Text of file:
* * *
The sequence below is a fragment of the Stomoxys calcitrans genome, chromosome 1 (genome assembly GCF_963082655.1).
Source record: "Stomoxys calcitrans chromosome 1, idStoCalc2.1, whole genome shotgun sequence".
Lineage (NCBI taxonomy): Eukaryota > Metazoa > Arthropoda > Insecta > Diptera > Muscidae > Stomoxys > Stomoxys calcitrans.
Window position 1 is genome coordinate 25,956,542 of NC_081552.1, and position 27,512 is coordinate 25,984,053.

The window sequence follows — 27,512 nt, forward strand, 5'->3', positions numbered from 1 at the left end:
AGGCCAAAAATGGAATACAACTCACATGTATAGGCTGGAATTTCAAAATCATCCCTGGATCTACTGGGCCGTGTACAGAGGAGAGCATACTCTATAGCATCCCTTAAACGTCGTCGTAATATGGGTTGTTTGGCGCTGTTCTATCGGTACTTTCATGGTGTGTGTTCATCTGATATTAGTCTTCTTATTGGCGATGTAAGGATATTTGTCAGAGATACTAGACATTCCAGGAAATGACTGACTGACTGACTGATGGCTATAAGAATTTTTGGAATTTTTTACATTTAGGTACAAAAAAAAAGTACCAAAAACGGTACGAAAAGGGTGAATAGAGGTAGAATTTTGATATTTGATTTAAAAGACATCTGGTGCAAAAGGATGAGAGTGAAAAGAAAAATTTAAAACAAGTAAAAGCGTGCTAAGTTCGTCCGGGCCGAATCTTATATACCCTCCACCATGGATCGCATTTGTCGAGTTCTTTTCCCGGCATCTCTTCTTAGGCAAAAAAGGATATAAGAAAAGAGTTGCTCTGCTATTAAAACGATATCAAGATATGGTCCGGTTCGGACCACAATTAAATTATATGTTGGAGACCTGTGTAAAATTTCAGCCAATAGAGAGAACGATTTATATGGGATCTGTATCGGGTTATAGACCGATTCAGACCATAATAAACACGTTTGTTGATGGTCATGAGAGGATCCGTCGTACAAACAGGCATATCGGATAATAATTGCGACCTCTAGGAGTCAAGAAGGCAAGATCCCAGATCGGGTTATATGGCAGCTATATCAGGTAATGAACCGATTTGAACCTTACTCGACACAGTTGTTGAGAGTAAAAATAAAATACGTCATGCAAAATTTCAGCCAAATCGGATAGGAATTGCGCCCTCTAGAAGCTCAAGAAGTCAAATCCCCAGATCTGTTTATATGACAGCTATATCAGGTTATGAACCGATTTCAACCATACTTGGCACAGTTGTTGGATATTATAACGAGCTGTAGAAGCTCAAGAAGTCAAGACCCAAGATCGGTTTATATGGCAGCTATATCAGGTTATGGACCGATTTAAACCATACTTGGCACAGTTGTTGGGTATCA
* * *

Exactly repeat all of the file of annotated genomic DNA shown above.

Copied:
The sequence below is a fragment of the Stomoxys calcitrans genome, chromosome 1 (genome assembly GCF_963082655.1).
Source record: "Stomoxys calcitrans chromosome 1, idStoCalc2.1, whole genome shotgun sequence".
Lineage (NCBI taxonomy): Eukaryota > Metazoa > Arthropoda > Insecta > Diptera > Muscidae > Stomoxys > Stomoxys calcitrans.
Window position 1 is genome coordinate 25,956,542 of NC_081552.1, and position 27,512 is coordinate 25,984,053.

The window sequence follows — 27,512 nt, forward strand, 5'->3', positions numbered from 1 at the left end:
AGGCCAAAAATGGAATACAACTCACATGTATAGGCTGGAATTTCAAAATCATCCCTGGATCTACTGGGCCGTGTACAGAGGAGAGCATACTCTATAGCATCCCTTAAACGTCGTCGTAATATGGGTTGTTTGGCGCTGTTCTATCGGTACTTTCATGGTGTGTGTTCATCTGATATTAGTCTTCTTATTGGCGATGTAAGGATATTTGTCAGAGATACTAGACATTCCAGGAAATGACTGACTGACTGACTGATGGCTATAAGAATTTTTGGAATTTTTTACATTTAGGTACAAAAAAAAAGTACCAAAAACGGTACGAAAAGGGTGAATAGAGGTAGAATTTTGATATTTGATTTAAAAGACATCTGGTGCAAAAGGATGAGAGTGAAAAGAAAAATTTAAAACAAGTAAAAGCGTGCTAAGTTCGTCCGGGCCGAATCTTATATACCCTCCACCATGGATCGCATTTGTCGAGTTCTTTTCCCGGCATCTCTTCTTAGGCAAAAAAGGATATAAGAAAAGAGTTGCTCTGCTATTAAAACGATATCAAGATATGGTCCGGTTCGGACCACAATTAAATTATATGTTGGAGACCTGTGTAAAATTTCAGCCAATAGAGAGAACGATTTATATGGGATCTGTATCGGGTTATAGACCGATTCAGACCATAATAAACACGTTTGTTGATGGTCATGAGAGGATCCGTCGTACAAACAGGCATATCGGATAATAATTGCGACCTCTAGGAGTCAAGAAGGCAAGATCCCAGATCGGGTTATATGGCAGCTATATCAGGTAATGAACCGATTTGAACCTTACTCGACACAGTTGTTGAGAGTAAAAATAAAATACGTCATGCAAAATTTCAGCCAAATCGGATAGGAATTGCGCCCTCTAGAAGCTCAAGAAGTCAAATCCCCAGATCTGTTTATATGACAGCTATATCAGGTTATGAACCGATTTCAACCATACTTGGCACAGTTGTTGGATATTATAACGAGCTGTAGAAGCTCAAGAAGTCAAGACCCAAGATCGGTTTATATGGCAGCTATATCAGGTTATGGACCGATTTAAACCATACTTGGCACAGTTGTTGGGTATCA